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How the language of fitness has changed

Fitness is no longer about growing bigger muscles or attaining 'size zero'. The language and perception of fitness today reflects the realities of our everyday lives

The idea of fitness has become more inclusive. (Photo: Istockphoto)
The idea of fitness has become more inclusive. (Photo: Istockphoto)

Not too long ago, when Arnold Schwarzenegger, Sylvester Stallone and Salman Khan used to be the pin-up kings of gym locker rooms, fitness was all about big muscles and pumping iron for men while 'size zero' was the default goal for women.

Over the last five years or so, the language of fitness has changed. The rise in popularity of mass participation sports such as running, cycling and triathlons, group workouts, as well as HIIT (high intensity interval training) and functional fitness, has changed the way fitness is conceptualised.

“From beefing up to shredding, from jacked up to lean, from big to functional, from pump to lift and skinny to strong, the narrative has undergone a seismic shift. If (earlier) it was about aesthetics, then it’s more about functionally useful now,” says Vinata Shetty, a Reebok master trainer a CrossFit coach based in Mumbai.

Everyone wants a return on their investment of time and money beyond just looking good. “With technology and social media as huge contributors towards a shift in mindset, not only is there a change in language but also the perception of fitness has changed. Back in the day 6-pack abs used to epitomise fitness, today it’s a consequence and by-product of strength, power and actual physical work capacity,” says Shetty.

We are starting to become much more aware that a wide range of factors influence our health, feels nutritionist and coach Shannon Beer. Binary concepts such as ‘fit/fat’, ‘skinny/strong’ no longer have any relevance. This shift in perception has helped make fitness accessible to everyone, not just athletes. “Everyone has the right to engage in health-seeking behaviour and you don't have to be 'fit' already in order to do that,” says Beer. According to her, it's easy to forget that one’s health cannot be judged by how one looks. “Someone could be in great shape but have poor fitness in terms of their cardiovascular health, or be lacking in certain nutrients in their diet. Beyond that, they could also be miserable because of how much effort their body is to maintain. Health isn't about looking a certain way, it's about taking care of yourself in all aspects of your life. Everyone is entitled to take small steps towards that right now,” says Beer.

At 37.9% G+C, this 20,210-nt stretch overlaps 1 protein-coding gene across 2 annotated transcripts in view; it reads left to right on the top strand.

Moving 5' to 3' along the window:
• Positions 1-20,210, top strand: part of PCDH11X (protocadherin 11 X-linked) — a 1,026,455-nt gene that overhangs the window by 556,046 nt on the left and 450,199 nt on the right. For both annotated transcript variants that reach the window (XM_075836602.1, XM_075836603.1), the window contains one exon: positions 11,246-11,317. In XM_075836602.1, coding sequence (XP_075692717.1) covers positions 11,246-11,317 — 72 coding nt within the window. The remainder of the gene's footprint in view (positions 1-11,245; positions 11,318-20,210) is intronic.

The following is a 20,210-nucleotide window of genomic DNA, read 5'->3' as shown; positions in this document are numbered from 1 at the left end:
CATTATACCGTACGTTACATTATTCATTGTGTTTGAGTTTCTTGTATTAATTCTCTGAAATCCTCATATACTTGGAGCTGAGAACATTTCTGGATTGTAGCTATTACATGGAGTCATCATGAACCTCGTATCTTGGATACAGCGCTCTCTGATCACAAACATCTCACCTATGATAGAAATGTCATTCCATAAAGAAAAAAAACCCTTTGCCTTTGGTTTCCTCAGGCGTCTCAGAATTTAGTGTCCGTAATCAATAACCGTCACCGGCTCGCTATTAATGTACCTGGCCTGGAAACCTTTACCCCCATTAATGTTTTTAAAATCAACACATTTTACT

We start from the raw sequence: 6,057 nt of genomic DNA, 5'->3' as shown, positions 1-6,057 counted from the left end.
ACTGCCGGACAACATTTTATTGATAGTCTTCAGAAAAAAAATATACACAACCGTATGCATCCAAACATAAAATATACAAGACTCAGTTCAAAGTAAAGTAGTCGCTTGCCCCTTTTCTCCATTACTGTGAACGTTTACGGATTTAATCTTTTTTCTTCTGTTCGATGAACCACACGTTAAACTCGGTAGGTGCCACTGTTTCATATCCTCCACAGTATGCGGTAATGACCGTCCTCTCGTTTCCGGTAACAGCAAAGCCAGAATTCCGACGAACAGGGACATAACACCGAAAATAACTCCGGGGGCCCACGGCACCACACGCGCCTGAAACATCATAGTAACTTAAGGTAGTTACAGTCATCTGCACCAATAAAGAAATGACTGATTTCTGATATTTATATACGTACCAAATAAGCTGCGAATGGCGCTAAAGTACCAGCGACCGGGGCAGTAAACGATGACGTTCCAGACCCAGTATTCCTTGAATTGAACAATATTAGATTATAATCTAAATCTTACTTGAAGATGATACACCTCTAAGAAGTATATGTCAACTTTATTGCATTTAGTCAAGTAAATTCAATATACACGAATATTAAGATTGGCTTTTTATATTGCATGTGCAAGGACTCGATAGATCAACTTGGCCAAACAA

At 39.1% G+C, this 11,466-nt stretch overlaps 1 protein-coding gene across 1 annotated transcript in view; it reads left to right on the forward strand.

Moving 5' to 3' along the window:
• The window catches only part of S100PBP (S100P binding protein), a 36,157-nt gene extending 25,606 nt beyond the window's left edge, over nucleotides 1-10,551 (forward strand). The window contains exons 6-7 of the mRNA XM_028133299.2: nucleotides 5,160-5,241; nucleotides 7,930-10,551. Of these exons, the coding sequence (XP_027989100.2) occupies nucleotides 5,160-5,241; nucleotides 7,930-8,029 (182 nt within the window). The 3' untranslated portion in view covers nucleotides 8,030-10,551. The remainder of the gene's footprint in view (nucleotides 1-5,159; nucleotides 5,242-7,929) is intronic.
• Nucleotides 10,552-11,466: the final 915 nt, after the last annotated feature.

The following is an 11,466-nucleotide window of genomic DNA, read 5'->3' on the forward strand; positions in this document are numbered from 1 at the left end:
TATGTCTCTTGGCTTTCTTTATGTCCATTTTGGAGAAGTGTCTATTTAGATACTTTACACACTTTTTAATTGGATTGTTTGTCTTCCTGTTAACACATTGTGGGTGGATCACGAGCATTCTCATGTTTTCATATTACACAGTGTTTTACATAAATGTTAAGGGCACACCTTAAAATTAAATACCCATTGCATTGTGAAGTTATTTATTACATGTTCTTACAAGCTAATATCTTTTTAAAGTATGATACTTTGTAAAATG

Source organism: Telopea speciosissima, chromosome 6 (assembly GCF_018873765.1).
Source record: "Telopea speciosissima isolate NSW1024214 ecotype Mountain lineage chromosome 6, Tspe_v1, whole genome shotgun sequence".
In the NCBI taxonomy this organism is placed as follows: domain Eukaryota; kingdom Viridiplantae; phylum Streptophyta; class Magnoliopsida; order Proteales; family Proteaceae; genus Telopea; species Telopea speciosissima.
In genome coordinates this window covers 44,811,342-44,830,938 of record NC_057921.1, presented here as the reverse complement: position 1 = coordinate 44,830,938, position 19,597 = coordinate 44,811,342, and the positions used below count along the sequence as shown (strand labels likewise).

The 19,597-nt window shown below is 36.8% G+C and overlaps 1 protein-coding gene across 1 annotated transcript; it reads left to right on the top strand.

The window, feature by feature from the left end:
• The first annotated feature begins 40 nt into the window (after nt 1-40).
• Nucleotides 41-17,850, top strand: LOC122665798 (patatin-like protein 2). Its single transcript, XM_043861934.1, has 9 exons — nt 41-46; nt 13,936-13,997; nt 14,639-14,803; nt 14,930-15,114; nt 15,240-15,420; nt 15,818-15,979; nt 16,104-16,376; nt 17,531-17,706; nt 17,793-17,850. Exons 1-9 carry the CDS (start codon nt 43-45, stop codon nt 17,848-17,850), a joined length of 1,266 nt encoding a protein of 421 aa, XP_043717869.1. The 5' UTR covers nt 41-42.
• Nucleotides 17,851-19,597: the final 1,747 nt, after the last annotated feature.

The fitness industry now recognises the importance of mental well-being. (Photo: Istockphoto)
The fitness industry now recognises the importance of mental well-being. (Photo: Istockphoto)

Pragya Chopra, a Kolkata-based educationist, has been a regular at her college gym for two years now and she says she has been feeling fitter and better for it. Chopra says that her trainer asks her to focus on this feeling of well-being. “She asks me to not go by the weighing scale. It doesn’t always give you the whole picture. Though my progress on the scale is slow, mentally and physically I feel a lot healthier and my clothes fit me better too,” says Chopra.

The shift in perception has brought about a sea change in the way people like Chopra approach their journeys. More people from all sections, gender, age groups and economic backgrounds are exercising now compared to the late 1990s where it was a more “exclusive” domain of the rich and famous or those in glamour-related industries, says Shetty. “The trend today is taking charge of your health and fitness and what that term means to you. Never have more women lifted weights than today and hence the birth of hashtags like #strongisthenewskinny, where women are not derided for being defined but in fact admired,” he says.

People are now aware that there are varied forms of fitness and plenty of options to choose from. It’s no longer a one-size-fits-all approach; fitness is a more inclusive term these days. For Shetty, “that’s the beauty of the trend.”

Fitness industry experts feel people are also beginning to acknowledge that our mental health is just as important and having strong social relationships plays a crucial part in this. “We’re also starting to recognise that tough love isn't always helpful, we don't need to go to extremes to achieve results and we don't need to be all or nothing either,” says Beer. “I hope we will see more talk of health 'values' as people think more about what's really important to them, and how their fitness goals can help them to live better lives.”

Shrenik Avlani is a writer and editor and co-author of The Shivfit Way, a book on functional fitness.

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